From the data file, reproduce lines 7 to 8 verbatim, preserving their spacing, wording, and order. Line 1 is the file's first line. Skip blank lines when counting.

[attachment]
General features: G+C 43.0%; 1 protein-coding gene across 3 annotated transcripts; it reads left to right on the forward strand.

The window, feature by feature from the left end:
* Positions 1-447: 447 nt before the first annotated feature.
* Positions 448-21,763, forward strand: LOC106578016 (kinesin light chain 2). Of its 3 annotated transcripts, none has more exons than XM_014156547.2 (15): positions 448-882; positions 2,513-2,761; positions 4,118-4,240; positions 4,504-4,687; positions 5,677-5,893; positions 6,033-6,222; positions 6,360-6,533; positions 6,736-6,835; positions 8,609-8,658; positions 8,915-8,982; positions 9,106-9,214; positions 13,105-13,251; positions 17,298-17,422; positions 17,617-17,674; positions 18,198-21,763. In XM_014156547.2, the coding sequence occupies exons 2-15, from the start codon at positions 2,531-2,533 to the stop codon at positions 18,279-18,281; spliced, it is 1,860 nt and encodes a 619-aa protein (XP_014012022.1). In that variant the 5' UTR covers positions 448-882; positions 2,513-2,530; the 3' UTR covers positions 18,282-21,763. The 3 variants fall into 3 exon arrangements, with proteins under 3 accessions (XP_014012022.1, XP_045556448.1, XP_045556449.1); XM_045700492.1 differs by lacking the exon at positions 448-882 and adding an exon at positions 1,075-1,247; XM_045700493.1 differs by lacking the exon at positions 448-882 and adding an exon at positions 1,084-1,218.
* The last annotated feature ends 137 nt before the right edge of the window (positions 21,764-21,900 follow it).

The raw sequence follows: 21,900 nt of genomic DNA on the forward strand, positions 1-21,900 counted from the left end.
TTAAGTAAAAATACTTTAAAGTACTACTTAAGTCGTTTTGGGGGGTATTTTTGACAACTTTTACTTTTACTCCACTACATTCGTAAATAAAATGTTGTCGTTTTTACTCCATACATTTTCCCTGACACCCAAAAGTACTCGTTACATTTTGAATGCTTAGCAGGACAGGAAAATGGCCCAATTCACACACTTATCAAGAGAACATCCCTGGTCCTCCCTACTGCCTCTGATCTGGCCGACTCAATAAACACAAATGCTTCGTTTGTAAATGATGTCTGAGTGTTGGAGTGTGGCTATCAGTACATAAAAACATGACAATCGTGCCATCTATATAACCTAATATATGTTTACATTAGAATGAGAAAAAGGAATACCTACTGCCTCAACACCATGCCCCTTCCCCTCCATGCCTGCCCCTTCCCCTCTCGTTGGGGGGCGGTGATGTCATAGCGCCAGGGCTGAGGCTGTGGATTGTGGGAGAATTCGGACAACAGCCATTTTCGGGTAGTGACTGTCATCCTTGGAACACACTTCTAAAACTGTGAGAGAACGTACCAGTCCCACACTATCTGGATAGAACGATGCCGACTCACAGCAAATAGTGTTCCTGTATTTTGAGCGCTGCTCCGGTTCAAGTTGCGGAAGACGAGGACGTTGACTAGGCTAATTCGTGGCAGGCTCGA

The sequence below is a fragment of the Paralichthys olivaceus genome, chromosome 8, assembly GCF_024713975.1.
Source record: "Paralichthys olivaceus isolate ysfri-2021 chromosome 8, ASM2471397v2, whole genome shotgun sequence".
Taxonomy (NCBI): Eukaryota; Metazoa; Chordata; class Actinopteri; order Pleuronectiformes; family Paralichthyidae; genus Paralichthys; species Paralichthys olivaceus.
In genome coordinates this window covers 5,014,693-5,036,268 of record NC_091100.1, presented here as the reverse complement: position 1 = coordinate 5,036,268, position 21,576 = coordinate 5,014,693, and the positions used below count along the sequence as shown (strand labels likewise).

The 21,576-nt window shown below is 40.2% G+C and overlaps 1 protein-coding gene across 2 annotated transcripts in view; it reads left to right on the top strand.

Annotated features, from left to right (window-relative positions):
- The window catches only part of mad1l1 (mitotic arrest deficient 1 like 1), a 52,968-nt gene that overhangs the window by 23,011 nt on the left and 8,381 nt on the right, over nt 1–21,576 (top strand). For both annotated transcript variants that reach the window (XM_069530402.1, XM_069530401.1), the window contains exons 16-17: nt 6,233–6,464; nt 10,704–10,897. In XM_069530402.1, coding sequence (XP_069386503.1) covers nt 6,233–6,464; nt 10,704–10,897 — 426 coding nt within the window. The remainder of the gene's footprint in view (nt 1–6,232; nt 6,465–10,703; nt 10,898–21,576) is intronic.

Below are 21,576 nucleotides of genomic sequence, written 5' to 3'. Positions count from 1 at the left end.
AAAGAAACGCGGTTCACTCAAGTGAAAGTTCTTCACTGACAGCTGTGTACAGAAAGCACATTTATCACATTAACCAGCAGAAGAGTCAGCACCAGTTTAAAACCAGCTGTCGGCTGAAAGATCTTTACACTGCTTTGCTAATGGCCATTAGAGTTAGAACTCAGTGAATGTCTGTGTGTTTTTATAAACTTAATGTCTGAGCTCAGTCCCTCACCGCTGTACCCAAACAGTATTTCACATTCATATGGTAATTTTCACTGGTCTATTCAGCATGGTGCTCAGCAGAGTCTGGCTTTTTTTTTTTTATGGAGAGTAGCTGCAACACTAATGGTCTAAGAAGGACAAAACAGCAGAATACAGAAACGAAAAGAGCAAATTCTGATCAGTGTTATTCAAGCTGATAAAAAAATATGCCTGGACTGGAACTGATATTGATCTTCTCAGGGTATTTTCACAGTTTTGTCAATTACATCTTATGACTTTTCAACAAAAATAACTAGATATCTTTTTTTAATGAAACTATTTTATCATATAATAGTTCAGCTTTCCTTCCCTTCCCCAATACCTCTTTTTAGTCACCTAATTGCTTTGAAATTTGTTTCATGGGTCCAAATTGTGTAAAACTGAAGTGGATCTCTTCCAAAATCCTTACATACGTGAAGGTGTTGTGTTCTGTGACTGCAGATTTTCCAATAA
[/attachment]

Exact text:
TTAAGTAAAAATACTTTAAAGTACTACTTAAGTCGTTTTGGGGGGTATTTTTGACAACTTTTACTTTTACTCCACTACATTCGTAAATAAAATGTTGTCGTTTTTACTCCATACATTTTCCCTGACACCCAAAAGTACTCGTTACATTTTGAATGCTTAGCAGGACAGGAAAATGGCCCAATTCACACACTTATCAAGAGAACATCCCTGGTCCTCCCTACTGCCTCTGATCTGGCCGACTCAATAAACACAAATGCTTCGTTTGTAAATGATGTCTGAGTGTTGGAGTGTGGCTATCAGTACATAAAAACATGACAATCGTGCCATCTATATAACCTAATATATGTTTACATTAGAATGAGAAAAAGGAATACCTACTGCCTCAACACCATGCCCCTTCCCCTCCATGCCTGCCCCTTCCCCTCTCGTTGGGGGGCGGTGATGTCATAGCGCCAGGGCTGAGGCTGTGGATTGTGGGAGAATTCGGACAACAGCCATTTTCGGGTAGTGACTGTCATCCTTGGAACACACTTCTAAAACTGTGAGAGAACGTACCAGTCCCACACTATCTGGATAGAACGATGCCGACTCACAGCAAATAGTGTTCCTGTATTTTGAGCGCTGCTCCGGTTCAAGTTGCGGAAGACGAGGACGTTGACTAGGCTAATTCGTGGCAGGCTCGA

The sequence below is a fragment of the Paralichthys olivaceus genome, chromosome 8, assembly GCF_024713975.1.